Unfortunately, the ending of the book didn’t quite land for me. Around the time where a certain character begins to succumb to the strangeness surrounding the town, the book seems to come to a stuttering halt. Time seems to be passing more quickly going by the journal dates but nothing much is happening story wise. A large section near the end felt like we were sitting around just waiting for the finale to start, and once it did start, everything seemed to happen at once. The pacing of everything seemed off, and not deliberately. Characters start behaving in more illogical ways but you can’t tell if the author intended this to be a sign of their oncoming madness, or if it’s just inconsistent character writing.

That being said, I still greatly enjoyed this book. The actual ending (not the build up to the ending that I struggled with) felt very fitting for the Lovecraftian style, and I came away from this book feeling small and hopeless, but in an intended way. I’m unsure if I’ll read the next book in the series, although that’s not a condemnation of this book. Instead, it’s because I enjoyed this book so much that I don’t want to read the next one. Coming back to this world and the horrors within it seems to destroy the point of this book. The hopeless note we ended on was so fitting and perfect, telling any sort of continuation or epilogue seems contrary to the book’s thematic influence. Regardless, Maplecroft was a wonderfully dreadful book of horror and hopelessness and I’m very glad to have read it.

Pre-teens are the worst, a review of The Troop by Nick Cutter

The Troop follows 5 boy scouts and their Scout Leader partaking in a yearly camping trip up in the Canadian wilderness, on an isolated island. While on the island, an emaciated man devouring everything he can find (dirt, algae, animals, etc) stumbles across Tom and his scouts and then all hell breaks loose. One by one, the boys and Tim begin to realize that the man was infected with some sort of creature, a creature that they are now exposed to with no way to escape the island.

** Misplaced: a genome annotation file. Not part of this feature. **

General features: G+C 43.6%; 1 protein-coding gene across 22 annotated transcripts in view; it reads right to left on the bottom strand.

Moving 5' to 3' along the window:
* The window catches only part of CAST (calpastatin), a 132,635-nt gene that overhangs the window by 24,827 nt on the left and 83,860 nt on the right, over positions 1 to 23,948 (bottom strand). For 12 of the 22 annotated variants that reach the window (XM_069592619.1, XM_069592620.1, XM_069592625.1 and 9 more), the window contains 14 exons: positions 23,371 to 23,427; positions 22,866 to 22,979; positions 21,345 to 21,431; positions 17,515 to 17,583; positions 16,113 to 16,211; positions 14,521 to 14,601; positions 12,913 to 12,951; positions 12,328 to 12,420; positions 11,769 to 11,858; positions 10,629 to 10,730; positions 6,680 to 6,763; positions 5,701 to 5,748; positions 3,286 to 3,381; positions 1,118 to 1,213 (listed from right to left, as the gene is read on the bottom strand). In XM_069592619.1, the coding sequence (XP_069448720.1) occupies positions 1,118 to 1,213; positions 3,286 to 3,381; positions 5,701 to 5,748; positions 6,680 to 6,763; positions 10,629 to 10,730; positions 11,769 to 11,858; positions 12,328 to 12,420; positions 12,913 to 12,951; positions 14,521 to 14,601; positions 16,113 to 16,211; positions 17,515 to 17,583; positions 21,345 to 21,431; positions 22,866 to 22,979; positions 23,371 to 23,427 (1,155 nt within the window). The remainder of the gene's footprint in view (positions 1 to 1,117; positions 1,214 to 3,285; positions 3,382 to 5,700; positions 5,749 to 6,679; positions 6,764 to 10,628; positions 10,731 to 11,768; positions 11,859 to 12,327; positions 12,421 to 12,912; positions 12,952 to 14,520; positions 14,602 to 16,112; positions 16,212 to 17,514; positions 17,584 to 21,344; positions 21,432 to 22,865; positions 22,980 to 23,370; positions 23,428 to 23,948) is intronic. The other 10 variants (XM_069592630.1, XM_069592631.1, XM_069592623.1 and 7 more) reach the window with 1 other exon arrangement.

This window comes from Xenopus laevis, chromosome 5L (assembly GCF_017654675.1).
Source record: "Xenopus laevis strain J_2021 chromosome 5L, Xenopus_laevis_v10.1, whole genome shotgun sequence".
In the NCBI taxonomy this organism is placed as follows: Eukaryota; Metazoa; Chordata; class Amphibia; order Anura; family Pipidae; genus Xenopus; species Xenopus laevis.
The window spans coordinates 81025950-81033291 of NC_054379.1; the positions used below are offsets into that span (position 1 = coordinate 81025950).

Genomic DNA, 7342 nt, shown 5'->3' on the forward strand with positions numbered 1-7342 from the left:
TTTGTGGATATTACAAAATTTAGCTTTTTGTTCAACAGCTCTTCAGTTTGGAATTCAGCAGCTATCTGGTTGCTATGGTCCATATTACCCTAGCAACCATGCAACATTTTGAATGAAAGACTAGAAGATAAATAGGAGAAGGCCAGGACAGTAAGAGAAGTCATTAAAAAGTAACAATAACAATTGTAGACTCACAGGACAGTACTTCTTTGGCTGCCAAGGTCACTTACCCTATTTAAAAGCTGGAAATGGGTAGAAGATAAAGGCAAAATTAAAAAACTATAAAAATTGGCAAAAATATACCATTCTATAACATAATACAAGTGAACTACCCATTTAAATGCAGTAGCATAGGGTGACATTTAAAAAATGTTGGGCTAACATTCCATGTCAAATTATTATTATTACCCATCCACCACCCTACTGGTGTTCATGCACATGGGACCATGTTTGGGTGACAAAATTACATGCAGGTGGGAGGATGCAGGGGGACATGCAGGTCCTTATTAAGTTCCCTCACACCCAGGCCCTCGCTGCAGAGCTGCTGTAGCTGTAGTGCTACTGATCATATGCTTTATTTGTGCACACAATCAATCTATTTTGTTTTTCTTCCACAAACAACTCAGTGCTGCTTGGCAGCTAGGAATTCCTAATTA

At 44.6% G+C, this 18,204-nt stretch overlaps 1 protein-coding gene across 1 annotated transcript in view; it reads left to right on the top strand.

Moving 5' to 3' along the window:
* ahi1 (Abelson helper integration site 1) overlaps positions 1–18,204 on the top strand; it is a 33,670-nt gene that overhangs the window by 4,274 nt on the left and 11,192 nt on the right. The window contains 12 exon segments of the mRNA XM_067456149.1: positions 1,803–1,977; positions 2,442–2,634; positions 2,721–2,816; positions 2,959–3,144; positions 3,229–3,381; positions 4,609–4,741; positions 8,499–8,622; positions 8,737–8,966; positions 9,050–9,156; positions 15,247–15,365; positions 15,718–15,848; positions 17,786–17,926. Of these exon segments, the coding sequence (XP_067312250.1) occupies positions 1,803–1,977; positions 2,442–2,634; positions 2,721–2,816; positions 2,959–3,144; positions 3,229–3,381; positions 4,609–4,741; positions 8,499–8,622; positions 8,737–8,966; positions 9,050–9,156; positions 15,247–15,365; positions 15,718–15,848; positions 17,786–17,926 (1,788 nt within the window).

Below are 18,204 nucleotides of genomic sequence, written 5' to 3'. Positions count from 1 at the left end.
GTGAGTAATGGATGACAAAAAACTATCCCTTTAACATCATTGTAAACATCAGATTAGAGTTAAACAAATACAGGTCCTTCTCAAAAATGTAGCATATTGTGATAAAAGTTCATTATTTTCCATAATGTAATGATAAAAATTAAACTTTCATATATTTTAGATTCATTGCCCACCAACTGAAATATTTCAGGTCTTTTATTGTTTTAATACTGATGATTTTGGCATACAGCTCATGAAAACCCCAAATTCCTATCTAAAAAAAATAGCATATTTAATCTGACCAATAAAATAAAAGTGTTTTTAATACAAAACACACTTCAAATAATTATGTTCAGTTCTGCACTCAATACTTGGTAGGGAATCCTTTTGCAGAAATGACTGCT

Look, I don’t want to beat around the bush, I hated this book. About 50 pages into the book I figured out that I hated this book and was too stubborn to just put it down and walk away. And so I continued on, flipping page after page, hoping at some point everything would click and my ever growing loathing of our main characters would dissipate. Surprising no one, this did not happen. Mainly because our main characters continued to be intolerable to be around.

Imagine a stereotypical 11-13 year old boy. Puberty is about to hit, hormones have begun to course through children’s bodies and they aren’t anywhere near mature enough yet to realize how horrible and obnoxious they are being. And in adolescent boys particular, you get an unhealthy mix of aggression and alpha male dominance as they try to figure out who will lead their social circle. Their sex drive is revving to life and so now the previous gross out talk of boogers and poop become masturbation and well, we still are talking about poop except now we’re calling it shit because WE’RE MEN. And unfortunately, these are our protagonists for the entire book.

That’s not to say every 11-13 year old boy is the Absolute Worst TM but the characters in this book have no nuance.

Kent is the “leader” of the group, alpha male complex in full effect due to his cop father giving him a heightened sense of self-importance. He refuses to show Tim the scoutmaster any respect because “adults are f**ked anyway.” He bullies the other kids and asserts his dominance in stereotypical insulting ways.

Ephraim is the kid with anger management problems. Constantly about to fly into a rage, hates life, hates everyone around him, fantasizes about hurting them.

Max is Ephraim’s best friend and polar opposite, quiet and unassuming. He’s reliable and probably the least horrible of the bunch.

Shelley is creepy. That’s his defining characteristic. No one really likes him because everyone picks up on the unsettling vibe he always gives off. He hangs around in the background until he does something particularly strange to remind everyone that he probably will grow up to be the teenager who sets up cameras in the girl’s locker room.